Over the past week, Coinbase hinted at the launch of a new platform to capitalize on interest in IEOs and STOs, Binance opened trading on its Binance Futures platform following a successful beta launch, Dapper Labs launched a new blockchain to support CryptoKitties 2.0 and English Premier League side Watford FC announced it’ll be displaying the Bitcoin logo on players’ shirts as part of a sponsorship deal.
Coinbase Ups Support for DeFi
Coinbase showed its optimism for the future of the emerging decentralized finance (DeFi) sector by announcing that it will be investing directly in two popular protocols. The San Francisco-based exchange will be providing $2 million worth of its USDC stablecoin to the lending pools of popular applications Compound and dYdX through a new initiative called the USDC Bootstrap Fund. The goal of the investment is to encourage users to borrow on the platforms.
Santander Uses Ethereum for $20 Million Bond Settlement
Proponents of Ethereum as a vehicle for institutional capital received a boost this week with the news that Spanish bank Santander had settled both sides of a $20 million bond trade on the blockchain. While no outside investors were involved, the transaction is seen as a big step forward in encouraging more institutions to use the public blockchain.
European Governments Take Aim at Libra
Regulatory reaction to Facebook’s proposed Libra stablecoin is ongoing with both the French and German governments expressing their disapproval of the project. Germany’s coalition government signalled its intention to block private stablecoins as part of the country’s blockchain strategy, while French finance minister Bruno Le Maire expressly stated that his country intends to halt Libra’s development due to concerns over monetary sovereignty.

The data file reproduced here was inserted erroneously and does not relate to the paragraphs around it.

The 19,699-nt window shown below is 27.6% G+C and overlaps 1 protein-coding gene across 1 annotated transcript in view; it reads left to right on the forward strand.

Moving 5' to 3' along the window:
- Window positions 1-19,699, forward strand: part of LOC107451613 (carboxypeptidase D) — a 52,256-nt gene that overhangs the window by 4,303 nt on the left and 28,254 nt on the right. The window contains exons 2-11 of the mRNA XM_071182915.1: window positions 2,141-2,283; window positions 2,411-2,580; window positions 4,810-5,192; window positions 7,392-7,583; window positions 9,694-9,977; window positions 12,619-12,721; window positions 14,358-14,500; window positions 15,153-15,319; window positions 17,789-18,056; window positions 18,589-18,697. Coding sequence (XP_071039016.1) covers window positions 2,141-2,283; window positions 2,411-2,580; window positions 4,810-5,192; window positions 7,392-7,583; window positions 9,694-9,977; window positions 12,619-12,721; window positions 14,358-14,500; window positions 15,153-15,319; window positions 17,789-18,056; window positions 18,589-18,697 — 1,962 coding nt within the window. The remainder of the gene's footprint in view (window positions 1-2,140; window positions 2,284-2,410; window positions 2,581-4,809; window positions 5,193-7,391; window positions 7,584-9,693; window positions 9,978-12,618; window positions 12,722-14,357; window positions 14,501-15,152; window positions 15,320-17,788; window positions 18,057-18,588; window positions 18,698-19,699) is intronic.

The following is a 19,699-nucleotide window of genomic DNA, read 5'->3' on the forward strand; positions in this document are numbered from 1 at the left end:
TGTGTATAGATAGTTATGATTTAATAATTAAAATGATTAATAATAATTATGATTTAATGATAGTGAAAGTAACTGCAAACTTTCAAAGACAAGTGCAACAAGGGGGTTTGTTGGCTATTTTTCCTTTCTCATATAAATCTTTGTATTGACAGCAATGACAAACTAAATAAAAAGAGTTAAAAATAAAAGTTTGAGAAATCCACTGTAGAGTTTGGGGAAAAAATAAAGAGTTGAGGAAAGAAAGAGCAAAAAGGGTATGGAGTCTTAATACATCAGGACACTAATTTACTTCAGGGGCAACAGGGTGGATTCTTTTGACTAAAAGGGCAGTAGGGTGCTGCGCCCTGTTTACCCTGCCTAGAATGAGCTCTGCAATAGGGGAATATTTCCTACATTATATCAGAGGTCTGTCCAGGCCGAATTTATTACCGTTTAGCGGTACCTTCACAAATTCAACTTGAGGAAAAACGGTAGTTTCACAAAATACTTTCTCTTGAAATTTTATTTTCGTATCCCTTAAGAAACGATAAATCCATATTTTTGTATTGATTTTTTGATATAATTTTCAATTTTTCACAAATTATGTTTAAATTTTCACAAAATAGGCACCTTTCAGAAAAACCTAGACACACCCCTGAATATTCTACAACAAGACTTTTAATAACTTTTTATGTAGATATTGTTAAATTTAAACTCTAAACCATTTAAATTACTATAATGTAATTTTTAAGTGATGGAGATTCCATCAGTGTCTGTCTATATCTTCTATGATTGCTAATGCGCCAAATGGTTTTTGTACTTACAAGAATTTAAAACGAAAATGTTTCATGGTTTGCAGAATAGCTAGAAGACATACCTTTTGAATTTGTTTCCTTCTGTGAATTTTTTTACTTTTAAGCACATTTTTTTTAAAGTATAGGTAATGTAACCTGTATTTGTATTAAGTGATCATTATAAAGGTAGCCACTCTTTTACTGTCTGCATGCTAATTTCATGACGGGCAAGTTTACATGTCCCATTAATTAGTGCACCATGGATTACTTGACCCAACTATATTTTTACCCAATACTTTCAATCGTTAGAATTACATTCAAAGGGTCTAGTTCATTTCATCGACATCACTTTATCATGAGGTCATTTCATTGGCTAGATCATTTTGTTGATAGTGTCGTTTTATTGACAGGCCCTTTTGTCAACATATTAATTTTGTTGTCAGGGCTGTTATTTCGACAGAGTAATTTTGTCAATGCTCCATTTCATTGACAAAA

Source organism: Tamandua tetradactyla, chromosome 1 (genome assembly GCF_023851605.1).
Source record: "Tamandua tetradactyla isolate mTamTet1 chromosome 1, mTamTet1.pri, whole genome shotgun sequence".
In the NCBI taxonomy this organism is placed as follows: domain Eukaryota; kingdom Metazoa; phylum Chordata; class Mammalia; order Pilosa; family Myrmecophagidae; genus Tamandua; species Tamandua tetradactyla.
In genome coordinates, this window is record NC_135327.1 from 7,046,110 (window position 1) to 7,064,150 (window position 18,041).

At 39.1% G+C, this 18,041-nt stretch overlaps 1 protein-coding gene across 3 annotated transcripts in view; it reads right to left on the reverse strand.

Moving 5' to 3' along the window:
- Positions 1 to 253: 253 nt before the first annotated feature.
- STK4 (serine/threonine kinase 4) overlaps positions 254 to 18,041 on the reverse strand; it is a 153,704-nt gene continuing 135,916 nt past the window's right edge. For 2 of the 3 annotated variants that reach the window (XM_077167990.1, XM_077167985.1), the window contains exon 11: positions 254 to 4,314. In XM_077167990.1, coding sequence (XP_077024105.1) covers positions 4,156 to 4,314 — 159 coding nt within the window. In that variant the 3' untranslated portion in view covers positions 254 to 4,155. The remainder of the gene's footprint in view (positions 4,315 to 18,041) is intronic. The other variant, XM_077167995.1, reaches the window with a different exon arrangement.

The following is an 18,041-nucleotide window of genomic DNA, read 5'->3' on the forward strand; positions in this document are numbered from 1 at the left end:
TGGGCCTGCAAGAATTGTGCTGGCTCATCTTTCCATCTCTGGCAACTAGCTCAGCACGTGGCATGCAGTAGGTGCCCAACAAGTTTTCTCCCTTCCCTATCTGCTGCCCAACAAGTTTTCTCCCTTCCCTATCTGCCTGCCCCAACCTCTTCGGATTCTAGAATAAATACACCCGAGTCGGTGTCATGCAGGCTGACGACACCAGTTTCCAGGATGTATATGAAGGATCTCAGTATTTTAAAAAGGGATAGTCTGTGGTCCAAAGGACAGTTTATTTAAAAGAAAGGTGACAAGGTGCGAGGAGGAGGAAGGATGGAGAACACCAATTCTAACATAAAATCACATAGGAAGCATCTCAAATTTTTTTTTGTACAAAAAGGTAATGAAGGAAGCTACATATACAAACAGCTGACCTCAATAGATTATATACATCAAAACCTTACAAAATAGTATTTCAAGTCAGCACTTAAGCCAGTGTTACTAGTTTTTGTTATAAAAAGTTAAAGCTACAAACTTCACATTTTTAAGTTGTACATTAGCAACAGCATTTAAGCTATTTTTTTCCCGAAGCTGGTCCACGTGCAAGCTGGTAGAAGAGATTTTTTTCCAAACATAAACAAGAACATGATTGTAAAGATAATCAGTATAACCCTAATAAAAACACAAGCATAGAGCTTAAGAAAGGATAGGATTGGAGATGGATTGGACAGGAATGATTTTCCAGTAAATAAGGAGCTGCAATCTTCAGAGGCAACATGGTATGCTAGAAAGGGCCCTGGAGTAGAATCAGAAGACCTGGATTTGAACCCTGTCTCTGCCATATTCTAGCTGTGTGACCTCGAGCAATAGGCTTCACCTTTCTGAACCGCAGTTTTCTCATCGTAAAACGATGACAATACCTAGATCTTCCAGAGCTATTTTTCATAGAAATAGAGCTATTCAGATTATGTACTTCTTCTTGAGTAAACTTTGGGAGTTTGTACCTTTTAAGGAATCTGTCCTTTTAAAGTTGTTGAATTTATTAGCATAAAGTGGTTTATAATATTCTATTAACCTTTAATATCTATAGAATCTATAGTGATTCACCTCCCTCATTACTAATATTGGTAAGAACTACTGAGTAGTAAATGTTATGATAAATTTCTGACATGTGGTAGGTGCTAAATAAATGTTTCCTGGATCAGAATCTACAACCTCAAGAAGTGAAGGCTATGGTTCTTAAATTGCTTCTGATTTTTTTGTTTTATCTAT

The Long Take
Will DeFi Justify the Hype?
Last week, U.S. stock exchange operator Nasdaq announced that it is adding a new index for the budding decentralized finance (DeFi) sector to its platform. The Defix index, which will initially cover a basket of six projects including Augur and MakerDAO, follows the additions of indices for more well-established cryptocurrencies including bitcoin, ether and XRP.
The announcement adds fuel to the emergence of DeFi as one of the major areas of interest to investors so far in 2019. The promise of DeFi is for the user to essentially become their own bank.
Using a composable set of protocols and services, the user can replicate a range of services that were previously the preserve of centralized institutions, including borrowing, lending, saving and investing. Against a backdrop of declining trust in traditional finance and a global trend of growing inflation and diminishing interest rates, alternative financial services are rapidly gaining attention.
The data seem to back up the narrative. At present, there is $532 million in capital locked up in the DeFi space, of which 54% is in MakerDAO. One of the early leaders in the space, Maker enables users to lock up their ether in Collateralized Debt Positions (CDP) in order to gain access to the DAI stablecoin, which can then be used for other capital-generating purposes such as lending or trading.